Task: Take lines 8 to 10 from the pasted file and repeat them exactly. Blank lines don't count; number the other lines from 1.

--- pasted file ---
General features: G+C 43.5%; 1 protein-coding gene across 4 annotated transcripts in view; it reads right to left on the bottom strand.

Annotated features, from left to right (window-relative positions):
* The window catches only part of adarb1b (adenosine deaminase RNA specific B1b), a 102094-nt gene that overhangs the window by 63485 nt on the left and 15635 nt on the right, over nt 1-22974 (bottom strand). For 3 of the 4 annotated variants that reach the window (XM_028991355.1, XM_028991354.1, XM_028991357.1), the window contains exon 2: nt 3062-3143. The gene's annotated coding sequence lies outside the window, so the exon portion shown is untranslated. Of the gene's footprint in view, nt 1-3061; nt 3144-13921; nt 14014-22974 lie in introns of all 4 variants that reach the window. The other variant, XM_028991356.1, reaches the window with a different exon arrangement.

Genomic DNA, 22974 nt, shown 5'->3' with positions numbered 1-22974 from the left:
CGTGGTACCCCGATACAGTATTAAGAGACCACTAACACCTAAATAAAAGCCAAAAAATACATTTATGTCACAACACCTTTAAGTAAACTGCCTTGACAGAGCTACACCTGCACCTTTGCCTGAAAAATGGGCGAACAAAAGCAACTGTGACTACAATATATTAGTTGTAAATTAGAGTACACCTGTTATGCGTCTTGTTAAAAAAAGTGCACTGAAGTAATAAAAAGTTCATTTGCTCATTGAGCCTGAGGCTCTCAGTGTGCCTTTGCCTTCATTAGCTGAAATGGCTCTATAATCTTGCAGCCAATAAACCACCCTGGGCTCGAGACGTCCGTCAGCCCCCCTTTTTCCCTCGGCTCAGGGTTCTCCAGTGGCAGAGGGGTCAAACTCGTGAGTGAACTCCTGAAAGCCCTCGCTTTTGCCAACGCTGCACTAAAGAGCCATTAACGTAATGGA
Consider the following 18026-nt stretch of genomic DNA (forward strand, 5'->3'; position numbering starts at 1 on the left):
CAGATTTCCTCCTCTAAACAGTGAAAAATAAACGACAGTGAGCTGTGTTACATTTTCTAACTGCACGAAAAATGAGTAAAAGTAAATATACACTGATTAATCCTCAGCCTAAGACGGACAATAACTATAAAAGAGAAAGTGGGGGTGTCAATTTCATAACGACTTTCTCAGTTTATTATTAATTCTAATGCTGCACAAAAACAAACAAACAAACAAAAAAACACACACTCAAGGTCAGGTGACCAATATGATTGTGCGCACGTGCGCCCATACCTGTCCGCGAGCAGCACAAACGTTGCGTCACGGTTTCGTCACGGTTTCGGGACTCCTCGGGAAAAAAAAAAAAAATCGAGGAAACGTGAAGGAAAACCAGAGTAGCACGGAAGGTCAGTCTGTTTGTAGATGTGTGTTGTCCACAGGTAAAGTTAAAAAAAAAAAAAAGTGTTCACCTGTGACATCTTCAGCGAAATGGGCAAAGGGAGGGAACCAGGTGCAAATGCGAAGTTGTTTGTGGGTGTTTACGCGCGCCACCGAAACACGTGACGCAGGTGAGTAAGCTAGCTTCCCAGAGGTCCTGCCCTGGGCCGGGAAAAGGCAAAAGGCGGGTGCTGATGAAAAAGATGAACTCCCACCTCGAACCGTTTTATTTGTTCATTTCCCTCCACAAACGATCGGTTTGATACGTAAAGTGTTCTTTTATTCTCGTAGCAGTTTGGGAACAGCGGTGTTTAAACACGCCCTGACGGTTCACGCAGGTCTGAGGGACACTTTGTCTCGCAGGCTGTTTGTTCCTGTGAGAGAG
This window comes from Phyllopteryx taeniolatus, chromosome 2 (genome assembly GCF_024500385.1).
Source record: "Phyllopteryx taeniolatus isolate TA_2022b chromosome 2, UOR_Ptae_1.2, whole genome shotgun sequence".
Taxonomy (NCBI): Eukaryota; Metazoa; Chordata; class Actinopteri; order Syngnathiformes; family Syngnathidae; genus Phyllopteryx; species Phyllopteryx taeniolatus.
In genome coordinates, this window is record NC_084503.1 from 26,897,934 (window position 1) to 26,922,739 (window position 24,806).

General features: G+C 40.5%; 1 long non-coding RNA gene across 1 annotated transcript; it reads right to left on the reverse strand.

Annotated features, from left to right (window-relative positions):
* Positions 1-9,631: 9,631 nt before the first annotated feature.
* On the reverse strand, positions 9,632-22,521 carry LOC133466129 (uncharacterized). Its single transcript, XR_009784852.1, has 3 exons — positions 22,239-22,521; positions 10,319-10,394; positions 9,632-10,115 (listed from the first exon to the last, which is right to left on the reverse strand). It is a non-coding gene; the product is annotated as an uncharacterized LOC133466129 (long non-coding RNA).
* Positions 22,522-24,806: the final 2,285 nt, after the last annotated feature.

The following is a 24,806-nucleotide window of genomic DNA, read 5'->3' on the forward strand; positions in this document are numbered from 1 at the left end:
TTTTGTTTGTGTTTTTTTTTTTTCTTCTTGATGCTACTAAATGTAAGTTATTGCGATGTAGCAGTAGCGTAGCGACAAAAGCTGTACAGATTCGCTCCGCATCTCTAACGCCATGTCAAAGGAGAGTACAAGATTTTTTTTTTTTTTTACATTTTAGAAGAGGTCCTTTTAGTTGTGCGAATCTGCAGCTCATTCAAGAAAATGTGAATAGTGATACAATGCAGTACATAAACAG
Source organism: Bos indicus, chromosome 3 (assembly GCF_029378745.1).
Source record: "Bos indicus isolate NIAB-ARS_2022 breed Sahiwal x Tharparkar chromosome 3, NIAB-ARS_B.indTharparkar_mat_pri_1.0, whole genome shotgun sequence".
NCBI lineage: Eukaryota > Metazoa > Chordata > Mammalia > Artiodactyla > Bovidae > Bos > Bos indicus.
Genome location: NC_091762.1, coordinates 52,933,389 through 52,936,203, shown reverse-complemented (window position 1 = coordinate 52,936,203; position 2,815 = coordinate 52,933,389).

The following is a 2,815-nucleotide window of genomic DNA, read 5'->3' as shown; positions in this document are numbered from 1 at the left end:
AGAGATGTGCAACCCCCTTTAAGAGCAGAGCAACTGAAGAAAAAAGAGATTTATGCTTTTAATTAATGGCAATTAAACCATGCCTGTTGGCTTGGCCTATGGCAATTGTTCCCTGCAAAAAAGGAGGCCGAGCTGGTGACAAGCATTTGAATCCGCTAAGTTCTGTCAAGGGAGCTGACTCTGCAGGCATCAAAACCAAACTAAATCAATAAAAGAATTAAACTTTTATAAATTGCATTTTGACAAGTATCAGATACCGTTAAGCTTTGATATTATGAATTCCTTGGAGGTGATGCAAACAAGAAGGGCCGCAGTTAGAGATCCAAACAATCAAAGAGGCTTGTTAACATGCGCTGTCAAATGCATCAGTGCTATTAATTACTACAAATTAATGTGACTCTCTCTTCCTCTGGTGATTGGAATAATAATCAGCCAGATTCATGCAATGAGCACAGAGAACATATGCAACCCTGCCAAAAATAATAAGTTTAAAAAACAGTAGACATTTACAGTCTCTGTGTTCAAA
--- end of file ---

This window comes from Phyllopteryx taeniolatus, chromosome 2 (genome assembly GCF_024500385.1).
Source record: "Phyllopteryx taeniolatus isolate TA_2022b chromosome 2, UOR_Ptae_1.2, whole genome shotgun sequence".
Taxonomy (NCBI): Eukaryota; Metazoa; Chordata; class Actinopteri; order Syngnathiformes; family Syngnathidae; genus Phyllopteryx; species Phyllopteryx taeniolatus.